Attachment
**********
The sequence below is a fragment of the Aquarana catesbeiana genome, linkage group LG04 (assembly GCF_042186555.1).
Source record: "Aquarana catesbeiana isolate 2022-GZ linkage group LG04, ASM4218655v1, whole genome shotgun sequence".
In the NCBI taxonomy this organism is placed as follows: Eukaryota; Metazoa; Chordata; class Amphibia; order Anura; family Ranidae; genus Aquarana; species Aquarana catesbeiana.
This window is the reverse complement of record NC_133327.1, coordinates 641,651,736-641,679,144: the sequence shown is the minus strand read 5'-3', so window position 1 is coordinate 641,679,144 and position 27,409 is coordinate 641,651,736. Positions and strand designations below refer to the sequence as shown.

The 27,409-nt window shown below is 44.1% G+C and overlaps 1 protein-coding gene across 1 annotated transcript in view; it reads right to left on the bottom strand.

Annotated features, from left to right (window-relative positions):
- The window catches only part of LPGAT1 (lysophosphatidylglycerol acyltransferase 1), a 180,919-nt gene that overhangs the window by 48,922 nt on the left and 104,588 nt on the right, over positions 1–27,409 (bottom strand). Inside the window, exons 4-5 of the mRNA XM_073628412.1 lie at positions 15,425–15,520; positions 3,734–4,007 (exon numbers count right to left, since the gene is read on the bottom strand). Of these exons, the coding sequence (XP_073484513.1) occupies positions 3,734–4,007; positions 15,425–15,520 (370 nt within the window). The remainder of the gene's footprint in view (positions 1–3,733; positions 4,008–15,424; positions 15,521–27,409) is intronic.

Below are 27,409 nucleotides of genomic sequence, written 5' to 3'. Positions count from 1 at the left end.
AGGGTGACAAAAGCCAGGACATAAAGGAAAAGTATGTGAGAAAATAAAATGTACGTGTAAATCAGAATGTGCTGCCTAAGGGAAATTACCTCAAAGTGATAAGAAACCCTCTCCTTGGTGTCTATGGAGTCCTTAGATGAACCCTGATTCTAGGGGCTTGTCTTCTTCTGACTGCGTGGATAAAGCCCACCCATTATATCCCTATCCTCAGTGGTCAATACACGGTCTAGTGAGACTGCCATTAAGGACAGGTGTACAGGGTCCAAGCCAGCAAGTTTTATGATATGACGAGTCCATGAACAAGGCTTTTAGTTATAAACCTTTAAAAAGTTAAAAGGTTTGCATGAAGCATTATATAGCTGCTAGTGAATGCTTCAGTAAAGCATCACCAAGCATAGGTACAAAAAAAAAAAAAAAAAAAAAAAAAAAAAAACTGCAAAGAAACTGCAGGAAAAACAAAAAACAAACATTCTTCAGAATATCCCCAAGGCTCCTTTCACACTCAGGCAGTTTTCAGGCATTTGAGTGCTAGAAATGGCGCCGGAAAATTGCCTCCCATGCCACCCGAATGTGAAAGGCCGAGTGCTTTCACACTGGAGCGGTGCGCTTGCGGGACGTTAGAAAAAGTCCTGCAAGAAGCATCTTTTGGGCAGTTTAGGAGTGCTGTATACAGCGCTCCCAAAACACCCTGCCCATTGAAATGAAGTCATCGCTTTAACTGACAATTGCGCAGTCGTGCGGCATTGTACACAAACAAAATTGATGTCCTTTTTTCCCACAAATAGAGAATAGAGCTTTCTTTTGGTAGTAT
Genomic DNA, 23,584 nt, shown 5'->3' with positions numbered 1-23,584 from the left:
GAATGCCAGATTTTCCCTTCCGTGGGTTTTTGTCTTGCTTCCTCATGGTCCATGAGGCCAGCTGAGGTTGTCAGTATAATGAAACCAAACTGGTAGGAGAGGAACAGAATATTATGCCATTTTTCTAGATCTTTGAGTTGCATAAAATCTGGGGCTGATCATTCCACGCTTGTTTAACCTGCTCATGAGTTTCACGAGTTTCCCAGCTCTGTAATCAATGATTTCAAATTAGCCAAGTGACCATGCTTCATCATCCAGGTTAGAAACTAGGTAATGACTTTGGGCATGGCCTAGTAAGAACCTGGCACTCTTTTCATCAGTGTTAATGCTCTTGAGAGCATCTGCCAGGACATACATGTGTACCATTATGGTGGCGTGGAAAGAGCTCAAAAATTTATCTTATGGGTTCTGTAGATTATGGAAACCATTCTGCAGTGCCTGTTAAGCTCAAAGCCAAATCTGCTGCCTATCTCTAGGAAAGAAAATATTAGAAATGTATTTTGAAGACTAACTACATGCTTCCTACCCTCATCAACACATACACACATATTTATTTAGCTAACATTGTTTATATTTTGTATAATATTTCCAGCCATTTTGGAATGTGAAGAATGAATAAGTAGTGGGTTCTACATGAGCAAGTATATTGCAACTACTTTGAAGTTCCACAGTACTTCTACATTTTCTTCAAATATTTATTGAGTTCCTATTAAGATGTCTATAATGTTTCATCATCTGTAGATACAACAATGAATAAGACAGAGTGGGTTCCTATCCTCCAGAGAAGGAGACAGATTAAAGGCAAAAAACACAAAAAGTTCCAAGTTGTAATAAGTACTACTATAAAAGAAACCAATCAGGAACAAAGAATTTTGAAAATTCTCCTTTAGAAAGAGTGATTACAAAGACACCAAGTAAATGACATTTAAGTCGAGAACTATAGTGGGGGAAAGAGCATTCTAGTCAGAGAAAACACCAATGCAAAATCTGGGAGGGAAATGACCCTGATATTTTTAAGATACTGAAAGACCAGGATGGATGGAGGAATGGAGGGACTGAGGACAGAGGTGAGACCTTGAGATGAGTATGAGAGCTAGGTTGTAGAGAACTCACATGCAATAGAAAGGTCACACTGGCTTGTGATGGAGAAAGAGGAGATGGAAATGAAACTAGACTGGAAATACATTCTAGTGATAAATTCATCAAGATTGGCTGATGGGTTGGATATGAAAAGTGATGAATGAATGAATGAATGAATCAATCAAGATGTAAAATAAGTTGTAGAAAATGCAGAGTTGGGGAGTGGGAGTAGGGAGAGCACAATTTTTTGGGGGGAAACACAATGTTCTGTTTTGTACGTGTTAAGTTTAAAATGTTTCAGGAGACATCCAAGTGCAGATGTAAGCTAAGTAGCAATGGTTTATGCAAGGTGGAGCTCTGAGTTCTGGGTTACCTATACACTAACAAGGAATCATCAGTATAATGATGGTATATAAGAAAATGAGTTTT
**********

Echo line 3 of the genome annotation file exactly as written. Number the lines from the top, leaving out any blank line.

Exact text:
In the NCBI taxonomy this organism is placed as follows: Eukaryota; Metazoa; Chordata; class Amphibia; order Anura; family Ranidae; genus Aquarana; species Aquarana catesbeiana.